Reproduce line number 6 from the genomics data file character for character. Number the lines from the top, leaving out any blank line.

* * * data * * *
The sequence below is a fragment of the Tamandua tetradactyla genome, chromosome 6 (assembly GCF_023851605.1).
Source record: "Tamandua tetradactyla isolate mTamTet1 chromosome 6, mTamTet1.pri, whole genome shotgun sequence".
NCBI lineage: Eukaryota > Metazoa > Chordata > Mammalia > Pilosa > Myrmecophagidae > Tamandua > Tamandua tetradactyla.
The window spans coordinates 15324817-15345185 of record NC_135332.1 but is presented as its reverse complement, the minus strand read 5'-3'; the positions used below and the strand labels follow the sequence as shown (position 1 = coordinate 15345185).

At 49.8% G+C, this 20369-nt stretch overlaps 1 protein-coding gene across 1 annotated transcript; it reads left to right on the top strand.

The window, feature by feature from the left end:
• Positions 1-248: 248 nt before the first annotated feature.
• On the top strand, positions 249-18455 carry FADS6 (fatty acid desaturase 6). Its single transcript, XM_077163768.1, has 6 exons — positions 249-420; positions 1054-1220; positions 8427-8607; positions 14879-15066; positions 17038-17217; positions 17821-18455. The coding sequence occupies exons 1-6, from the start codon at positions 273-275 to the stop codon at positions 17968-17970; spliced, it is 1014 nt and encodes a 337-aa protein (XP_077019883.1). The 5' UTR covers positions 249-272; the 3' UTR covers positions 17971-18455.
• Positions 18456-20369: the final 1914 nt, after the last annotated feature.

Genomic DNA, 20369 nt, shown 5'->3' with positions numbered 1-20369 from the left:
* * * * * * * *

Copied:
The window, feature by feature from the left end: